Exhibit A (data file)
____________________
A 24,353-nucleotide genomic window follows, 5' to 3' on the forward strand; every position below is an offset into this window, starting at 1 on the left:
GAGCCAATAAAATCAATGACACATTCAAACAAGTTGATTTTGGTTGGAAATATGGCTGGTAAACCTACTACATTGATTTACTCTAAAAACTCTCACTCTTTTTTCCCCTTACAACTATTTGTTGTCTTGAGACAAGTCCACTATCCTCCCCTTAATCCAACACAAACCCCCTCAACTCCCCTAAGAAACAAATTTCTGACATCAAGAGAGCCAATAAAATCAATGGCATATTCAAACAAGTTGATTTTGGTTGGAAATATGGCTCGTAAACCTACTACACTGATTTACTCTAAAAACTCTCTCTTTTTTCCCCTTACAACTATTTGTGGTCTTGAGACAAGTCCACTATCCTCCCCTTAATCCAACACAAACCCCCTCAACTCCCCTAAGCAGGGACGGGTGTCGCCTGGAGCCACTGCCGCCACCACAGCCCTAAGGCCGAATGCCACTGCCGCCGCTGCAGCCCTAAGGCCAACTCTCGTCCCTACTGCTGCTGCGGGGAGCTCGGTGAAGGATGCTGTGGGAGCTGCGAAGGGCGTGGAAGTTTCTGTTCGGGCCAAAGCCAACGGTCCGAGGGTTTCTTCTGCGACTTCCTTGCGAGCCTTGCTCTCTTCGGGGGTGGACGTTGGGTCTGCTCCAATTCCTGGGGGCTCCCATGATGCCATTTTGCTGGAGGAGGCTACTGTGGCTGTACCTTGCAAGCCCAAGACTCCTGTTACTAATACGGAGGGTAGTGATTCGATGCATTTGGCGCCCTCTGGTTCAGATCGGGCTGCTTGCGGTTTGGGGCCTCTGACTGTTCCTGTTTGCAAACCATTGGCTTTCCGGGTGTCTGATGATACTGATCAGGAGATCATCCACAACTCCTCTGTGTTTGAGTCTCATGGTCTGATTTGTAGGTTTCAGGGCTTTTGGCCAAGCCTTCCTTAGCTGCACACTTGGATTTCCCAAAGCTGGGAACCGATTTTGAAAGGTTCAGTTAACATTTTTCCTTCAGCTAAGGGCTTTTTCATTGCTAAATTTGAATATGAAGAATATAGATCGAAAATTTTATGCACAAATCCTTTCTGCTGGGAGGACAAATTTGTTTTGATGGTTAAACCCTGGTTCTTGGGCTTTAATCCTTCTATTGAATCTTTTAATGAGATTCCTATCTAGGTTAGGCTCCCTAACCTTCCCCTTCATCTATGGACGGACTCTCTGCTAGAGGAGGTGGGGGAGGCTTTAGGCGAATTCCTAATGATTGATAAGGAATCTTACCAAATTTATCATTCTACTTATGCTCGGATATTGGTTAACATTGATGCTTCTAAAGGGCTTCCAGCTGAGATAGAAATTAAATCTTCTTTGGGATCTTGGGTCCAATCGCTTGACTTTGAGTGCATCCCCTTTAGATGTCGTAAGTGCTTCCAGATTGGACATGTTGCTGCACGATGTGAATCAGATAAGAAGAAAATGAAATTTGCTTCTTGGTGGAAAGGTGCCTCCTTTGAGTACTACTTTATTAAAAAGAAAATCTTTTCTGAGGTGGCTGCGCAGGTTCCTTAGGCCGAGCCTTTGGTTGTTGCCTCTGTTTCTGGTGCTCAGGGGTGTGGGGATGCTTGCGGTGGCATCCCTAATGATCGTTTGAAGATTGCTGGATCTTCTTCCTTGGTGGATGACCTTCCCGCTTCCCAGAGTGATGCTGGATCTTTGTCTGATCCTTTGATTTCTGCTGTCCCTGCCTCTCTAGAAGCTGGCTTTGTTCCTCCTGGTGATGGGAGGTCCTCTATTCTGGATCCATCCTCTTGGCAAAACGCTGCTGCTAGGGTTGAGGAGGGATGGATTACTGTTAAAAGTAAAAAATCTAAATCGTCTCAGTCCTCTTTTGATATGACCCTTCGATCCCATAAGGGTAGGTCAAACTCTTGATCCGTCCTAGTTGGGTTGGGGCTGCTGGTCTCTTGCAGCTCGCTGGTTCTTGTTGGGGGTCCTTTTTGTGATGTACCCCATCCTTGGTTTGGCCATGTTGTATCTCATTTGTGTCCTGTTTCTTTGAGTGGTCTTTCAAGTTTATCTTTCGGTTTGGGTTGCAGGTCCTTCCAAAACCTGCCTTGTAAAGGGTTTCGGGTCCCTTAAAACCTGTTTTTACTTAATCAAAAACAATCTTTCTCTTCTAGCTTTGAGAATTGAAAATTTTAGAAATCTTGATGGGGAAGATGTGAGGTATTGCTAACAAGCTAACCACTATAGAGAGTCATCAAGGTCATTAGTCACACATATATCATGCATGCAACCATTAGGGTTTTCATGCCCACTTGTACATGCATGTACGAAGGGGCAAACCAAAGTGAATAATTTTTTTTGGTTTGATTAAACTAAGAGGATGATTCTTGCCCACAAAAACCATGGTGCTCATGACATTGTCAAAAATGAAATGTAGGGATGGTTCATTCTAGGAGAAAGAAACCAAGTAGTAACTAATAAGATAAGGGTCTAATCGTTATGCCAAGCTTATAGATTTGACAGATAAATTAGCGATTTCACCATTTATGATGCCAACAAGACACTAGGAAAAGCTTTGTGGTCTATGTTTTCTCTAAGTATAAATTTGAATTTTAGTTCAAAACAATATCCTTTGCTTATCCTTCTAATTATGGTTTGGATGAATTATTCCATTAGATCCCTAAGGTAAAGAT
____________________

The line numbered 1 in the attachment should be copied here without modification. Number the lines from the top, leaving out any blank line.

A 24,353-nucleotide genomic window follows, 5' to 3' on the forward strand; every position below is an offset into this window, starting at 1 on the left: